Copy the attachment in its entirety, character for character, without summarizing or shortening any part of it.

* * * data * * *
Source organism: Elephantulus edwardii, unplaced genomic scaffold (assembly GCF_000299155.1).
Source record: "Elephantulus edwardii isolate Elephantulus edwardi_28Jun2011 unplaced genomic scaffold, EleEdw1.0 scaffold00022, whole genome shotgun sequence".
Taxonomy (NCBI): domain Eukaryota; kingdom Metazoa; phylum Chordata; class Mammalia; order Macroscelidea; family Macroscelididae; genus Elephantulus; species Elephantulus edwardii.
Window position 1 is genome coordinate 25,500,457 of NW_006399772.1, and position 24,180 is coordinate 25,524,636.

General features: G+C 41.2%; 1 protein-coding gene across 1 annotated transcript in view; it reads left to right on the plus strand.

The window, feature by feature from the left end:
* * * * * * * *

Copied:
Source organism: Elephantulus edwardii, unplaced genomic scaffold (assembly GCF_000299155.1).
Source record: "Elephantulus edwardii isolate Elephantulus edwardi_28Jun2011 unplaced genomic scaffold, EleEdw1.0 scaffold00022, whole genome shotgun sequence".
Taxonomy (NCBI): domain Eukaryota; kingdom Metazoa; phylum Chordata; class Mammalia; order Macroscelidea; family Macroscelididae; genus Elephantulus; species Elephantulus edwardii.
Window position 1 is genome coordinate 25,500,457 of NW_006399772.1, and position 24,180 is coordinate 25,524,636.

General features: G+C 41.2%; 1 protein-coding gene across 1 annotated transcript in view; it reads left to right on the plus strand.

The window, feature by feature from the left end: